"We made the policy decision that a temporary hiatus on that program was the price we had to pay so that the state's highways were maintained and properly funded for the next two years," said Rep. Neal Kurk (R-Weare), chairman of the Finance Committee.

Supporters praise the new budget proposal for not raising taxes.

Opponents argue that raiding the Renewable Energy Fund is dishonest budgeting.  Because electricity providers pass some of the cost of the Renewable Portfolio Standard onto ratepayers, this budget proposal funds the Department of Transportation on the back of ratepayers' electricity bills.

The proposed budget also decreases funding for local road maintenance, downshifting some costs to towns.

Lastly, UNH says they will raise tuition if funding decreases.

Budgeting in New Hampshire is never easy.  How would fund the Department of Transportation next year?  CLICK HERE to post your thoughts on our site.

CLICK HERE to learn about Gov. Hassan's original budget proposal.

CLICK HERE to read coverage from WMUR.

Social media privacy vs. bullying

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This week a Senate committee heard testimony on a bill that would prohibit schools from demanding access to students' social media accounts.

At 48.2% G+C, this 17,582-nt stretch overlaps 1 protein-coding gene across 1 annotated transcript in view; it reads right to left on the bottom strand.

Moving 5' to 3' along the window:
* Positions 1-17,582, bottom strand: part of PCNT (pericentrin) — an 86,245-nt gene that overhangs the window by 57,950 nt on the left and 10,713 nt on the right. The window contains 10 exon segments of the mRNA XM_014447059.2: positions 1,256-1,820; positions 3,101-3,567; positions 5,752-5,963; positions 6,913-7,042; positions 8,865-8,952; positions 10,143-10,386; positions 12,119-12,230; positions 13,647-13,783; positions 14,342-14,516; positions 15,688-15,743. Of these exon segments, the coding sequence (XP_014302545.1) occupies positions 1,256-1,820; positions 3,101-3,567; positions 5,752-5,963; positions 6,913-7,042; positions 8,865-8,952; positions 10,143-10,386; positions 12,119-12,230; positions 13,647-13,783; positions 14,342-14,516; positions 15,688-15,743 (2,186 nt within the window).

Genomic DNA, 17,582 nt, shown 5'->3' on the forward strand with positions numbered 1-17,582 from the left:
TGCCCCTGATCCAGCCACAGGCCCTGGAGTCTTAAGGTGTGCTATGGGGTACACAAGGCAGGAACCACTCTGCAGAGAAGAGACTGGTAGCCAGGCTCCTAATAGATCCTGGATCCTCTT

Privacy advocates, including the American Civil Liberties Union, testified in support of the bill.

"We would never expect a school administrator to be allowed to enter a student's bedroom and look at their personal letters or look through their photo albums," said Devon Chaffee, director of the American Civil Liberties Union of New Hampshire. "We shouldn't allow them to do the electronic equivalent."

Souhegan High School freshman Jonathan Petersen offered a different perspective.  He took a year off of school after being bullied.  In at least one incident, other students posted inappropriate pictures of him online.

"I've been bullied a lot and most of the time people get away with it," he said.

Dean Michener, director of the New Hampshire School Boards Association, echoed Petersen's concerns.

"School districts have a unique parental role while students are in school," he said. "If you move forward with this legislation, we think it should include a provision that districts are not liable when they don't have access to evidentiary information."

In 2010 the state expanded its bully law to hold schools responsible for policing cyberbullying.